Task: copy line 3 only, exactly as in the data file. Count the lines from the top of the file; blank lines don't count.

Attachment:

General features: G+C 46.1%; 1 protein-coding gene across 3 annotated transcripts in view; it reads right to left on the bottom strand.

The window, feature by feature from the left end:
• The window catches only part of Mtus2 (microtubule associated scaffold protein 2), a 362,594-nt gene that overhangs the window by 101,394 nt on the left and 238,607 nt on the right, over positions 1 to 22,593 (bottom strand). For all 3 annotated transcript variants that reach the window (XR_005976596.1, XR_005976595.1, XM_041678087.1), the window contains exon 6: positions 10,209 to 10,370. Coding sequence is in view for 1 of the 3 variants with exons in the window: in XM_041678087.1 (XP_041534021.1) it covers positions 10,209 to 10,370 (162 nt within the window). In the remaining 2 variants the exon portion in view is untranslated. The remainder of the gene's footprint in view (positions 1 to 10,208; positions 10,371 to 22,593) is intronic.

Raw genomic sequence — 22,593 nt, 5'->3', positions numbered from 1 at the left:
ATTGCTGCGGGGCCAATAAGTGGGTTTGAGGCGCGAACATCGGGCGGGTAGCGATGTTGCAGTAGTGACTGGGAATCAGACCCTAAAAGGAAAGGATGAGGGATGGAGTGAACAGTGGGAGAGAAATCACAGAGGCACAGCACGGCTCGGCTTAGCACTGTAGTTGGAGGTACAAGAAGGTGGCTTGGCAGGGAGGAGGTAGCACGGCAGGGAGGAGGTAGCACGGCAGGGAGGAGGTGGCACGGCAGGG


• The window catches only part of Mtus2 (microtubule associated scaffold protein 2), a 362,594-nt gene that overhangs the window by 101,394 nt on the left and 238,607 nt on the right, over positions 1 to 22,593 (bottom strand). For all 3 annotated transcript variants that reach the window (XR_005976596.1, XR_005976595.1, XM_041678087.1), the window contains exon 6: positions 10,209 to 10,370. Coding sequence is in view for 1 of the 3 variants with exons in the window: in XM_041678087.1 (XP_041534021.1) it covers positions 10,209 to 10,370 (162 nt within the window). In the remaining 2 variants the exon portion in view is untranslated. The remainder of the gene's footprint in view (positions 1 to 10,208; positions 10,371 to 22,593) is intronic.